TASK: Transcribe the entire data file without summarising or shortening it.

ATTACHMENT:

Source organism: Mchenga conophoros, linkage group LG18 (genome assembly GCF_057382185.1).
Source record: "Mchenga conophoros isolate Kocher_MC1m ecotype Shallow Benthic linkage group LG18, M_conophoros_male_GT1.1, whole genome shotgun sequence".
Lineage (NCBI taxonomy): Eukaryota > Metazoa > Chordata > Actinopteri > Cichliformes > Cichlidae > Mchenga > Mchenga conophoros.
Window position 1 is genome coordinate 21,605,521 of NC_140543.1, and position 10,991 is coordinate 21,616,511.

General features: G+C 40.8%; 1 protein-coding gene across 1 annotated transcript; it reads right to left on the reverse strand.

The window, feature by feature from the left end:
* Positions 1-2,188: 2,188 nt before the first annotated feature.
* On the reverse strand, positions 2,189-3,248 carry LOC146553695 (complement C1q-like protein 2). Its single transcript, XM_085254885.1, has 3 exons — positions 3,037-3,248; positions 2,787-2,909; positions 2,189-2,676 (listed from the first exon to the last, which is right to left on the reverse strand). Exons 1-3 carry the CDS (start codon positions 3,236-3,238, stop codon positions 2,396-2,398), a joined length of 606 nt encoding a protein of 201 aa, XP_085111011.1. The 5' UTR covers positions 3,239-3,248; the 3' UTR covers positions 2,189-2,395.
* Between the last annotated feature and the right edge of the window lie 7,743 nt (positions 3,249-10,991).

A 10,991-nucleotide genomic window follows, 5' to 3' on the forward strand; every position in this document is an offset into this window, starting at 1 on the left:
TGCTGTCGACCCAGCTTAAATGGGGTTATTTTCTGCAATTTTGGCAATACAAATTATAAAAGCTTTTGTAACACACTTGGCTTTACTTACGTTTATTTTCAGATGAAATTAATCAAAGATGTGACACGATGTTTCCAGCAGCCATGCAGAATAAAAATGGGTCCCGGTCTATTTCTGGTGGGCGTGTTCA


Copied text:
Source organism: Mchenga conophoros, linkage group LG18 (genome assembly GCF_057382185.1).
Source record: "Mchenga conophoros isolate Kocher_MC1m ecotype Shallow Benthic linkage group LG18, M_conophoros_male_GT1.1, whole genome shotgun sequence".
Lineage (NCBI taxonomy): Eukaryota > Metazoa > Chordata > Actinopteri > Cichliformes > Cichlidae > Mchenga > Mchenga conophoros.
Window position 1 is genome coordinate 21,605,521 of NC_140543.1, and position 10,991 is coordinate 21,616,511.

General features: G+C 40.8%; 1 protein-coding gene across 1 annotated transcript; it reads right to left on the reverse strand.

The window, feature by feature from the left end:
* Positions 1-2,188: 2,188 nt before the first annotated feature.
* On the reverse strand, positions 2,189-3,248 carry LOC146553695 (complement C1q-like protein 2). Its single transcript, XM_085254885.1, has 3 exons — positions 3,037-3,248; positions 2,787-2,909; positions 2,189-2,676 (listed from the first exon to the last, which is right to left on the reverse strand). Exons 1-3 carry the CDS (start codon positions 3,236-3,238, stop codon positions 2,396-2,398), a joined length of 606 nt encoding a protein of 201 aa, XP_085111011.1. The 5' UTR covers positions 3,239-3,248; the 3' UTR covers positions 2,189-2,395.
* Between the last annotated feature and the right edge of the window lie 7,743 nt (positions 3,249-10,991).

A 10,991-nucleotide genomic window follows, 5' to 3' on the forward strand; every position in this document is an offset into this window, starting at 1 on the left:
TGCTGTCGACCCAGCTTAAATGGGGTTATTTTCTGCAATTTTGGCAATACAAATTATAAAAGCTTTTGTAACACACTTGGCTTTACTTACGTTTATTTTCAGATGAAATTAATCAAAGATGTGACACGATGTTTCCAGCAGCCATGCAGAATAAAAATGGGTCCCGGTCTATTTCTGGTGGGCGTGTTCA